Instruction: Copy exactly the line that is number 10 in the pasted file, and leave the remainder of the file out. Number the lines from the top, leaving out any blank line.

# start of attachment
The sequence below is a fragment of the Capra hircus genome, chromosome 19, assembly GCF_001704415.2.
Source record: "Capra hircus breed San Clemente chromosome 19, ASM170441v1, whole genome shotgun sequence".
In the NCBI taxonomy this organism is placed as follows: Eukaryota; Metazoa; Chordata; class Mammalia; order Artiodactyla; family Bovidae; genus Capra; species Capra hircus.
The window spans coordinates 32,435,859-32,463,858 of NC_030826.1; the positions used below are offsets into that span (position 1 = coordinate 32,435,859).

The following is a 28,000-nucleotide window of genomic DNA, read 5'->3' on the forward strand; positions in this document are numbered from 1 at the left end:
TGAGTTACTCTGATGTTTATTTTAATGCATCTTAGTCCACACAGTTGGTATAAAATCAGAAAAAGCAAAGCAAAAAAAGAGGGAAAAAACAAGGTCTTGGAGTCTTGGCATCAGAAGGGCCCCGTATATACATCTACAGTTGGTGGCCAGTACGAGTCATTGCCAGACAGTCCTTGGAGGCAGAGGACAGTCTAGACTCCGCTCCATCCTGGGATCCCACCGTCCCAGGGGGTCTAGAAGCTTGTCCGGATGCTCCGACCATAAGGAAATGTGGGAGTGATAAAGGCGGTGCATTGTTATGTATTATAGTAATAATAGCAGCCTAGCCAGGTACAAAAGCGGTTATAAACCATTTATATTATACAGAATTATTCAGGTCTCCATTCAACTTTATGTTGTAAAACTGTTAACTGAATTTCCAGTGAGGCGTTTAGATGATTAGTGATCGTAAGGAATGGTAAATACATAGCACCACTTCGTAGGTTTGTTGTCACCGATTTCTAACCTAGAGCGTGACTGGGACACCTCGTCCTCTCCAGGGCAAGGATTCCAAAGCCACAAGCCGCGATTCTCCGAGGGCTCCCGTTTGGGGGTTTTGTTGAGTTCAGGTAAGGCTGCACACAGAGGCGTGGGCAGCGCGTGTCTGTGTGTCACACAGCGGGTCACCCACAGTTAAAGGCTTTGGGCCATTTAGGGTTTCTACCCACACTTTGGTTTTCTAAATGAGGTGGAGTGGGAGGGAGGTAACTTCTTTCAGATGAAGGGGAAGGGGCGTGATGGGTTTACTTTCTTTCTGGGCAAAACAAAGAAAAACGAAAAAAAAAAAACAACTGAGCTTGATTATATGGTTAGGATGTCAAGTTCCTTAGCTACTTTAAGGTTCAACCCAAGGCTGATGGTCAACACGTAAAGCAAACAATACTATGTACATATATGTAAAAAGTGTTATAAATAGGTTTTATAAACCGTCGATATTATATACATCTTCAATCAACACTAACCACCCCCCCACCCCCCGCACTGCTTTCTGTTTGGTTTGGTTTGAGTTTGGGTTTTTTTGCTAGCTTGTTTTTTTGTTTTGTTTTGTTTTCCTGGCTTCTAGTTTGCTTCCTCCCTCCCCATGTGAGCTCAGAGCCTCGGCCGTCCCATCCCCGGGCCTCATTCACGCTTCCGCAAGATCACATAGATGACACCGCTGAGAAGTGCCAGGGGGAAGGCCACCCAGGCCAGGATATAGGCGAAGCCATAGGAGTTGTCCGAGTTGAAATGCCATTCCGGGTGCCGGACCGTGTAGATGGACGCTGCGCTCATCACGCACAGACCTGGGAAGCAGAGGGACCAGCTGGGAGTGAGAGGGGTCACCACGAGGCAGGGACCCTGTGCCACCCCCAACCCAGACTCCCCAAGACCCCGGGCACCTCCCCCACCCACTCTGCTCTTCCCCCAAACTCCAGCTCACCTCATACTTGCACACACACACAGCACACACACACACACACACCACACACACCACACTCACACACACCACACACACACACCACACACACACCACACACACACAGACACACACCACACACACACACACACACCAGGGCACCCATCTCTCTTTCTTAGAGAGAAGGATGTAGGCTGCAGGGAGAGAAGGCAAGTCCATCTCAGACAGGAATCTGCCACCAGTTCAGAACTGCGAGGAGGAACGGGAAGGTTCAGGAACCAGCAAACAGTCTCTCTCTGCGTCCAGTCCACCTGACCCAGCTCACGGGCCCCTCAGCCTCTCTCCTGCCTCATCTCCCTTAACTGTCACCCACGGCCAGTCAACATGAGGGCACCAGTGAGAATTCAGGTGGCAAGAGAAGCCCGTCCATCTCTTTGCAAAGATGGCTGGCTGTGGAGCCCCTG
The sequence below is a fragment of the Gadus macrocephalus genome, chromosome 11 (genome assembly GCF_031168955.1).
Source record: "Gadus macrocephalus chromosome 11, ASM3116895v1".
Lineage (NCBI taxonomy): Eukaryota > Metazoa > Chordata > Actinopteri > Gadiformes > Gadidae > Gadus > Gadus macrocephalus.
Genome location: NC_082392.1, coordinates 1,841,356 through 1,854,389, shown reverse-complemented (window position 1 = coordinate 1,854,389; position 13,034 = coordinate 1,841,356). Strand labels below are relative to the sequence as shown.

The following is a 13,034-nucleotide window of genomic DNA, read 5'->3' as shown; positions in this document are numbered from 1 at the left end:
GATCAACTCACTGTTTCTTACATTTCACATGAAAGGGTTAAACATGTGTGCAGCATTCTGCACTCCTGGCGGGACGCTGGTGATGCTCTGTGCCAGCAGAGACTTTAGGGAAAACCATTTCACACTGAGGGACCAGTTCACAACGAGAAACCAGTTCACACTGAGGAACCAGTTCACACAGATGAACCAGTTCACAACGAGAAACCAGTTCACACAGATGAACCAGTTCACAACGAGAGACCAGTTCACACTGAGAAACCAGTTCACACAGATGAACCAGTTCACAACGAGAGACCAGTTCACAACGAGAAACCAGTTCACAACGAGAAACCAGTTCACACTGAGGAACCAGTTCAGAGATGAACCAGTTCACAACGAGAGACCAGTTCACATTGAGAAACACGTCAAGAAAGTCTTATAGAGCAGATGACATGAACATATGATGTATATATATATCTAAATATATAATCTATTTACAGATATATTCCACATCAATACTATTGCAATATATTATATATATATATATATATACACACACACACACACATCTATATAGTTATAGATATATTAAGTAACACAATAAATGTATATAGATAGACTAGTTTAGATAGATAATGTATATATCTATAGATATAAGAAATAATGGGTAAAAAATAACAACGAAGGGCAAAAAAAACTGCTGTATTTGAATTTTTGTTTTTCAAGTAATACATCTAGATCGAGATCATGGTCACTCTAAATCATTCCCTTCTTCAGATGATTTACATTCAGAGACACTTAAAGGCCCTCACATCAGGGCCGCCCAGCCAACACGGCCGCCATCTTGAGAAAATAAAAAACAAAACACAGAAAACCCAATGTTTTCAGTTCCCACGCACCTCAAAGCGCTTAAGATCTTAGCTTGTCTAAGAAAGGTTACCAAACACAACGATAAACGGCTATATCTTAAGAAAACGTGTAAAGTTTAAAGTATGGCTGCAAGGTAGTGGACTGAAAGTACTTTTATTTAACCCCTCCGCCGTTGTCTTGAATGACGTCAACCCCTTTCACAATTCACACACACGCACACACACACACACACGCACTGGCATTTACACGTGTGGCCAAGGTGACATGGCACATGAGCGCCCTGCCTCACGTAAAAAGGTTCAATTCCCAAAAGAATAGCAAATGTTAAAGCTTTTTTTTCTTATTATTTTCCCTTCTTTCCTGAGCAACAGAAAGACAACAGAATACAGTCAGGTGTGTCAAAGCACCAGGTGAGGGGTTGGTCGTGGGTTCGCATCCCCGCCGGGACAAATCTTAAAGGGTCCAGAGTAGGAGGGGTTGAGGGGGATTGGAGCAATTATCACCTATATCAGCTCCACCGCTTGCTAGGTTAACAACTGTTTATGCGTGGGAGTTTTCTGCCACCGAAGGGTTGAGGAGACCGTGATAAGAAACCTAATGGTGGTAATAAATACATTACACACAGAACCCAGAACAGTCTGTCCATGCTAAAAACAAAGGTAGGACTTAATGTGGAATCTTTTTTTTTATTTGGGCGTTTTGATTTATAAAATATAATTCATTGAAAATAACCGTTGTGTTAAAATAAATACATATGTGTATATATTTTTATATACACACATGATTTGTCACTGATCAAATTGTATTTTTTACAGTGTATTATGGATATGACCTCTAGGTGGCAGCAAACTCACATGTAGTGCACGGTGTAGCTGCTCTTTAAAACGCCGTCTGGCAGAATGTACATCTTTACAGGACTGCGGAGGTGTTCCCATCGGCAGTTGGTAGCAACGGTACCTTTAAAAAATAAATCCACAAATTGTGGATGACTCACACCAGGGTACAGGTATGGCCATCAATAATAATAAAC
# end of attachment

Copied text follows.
Genome location: NC_082392.1, coordinates 1,841,356 through 1,854,389, shown reverse-complemented (window position 1 = coordinate 1,854,389; position 13,034 = coordinate 1,841,356). Strand labels below are relative to the sequence as shown.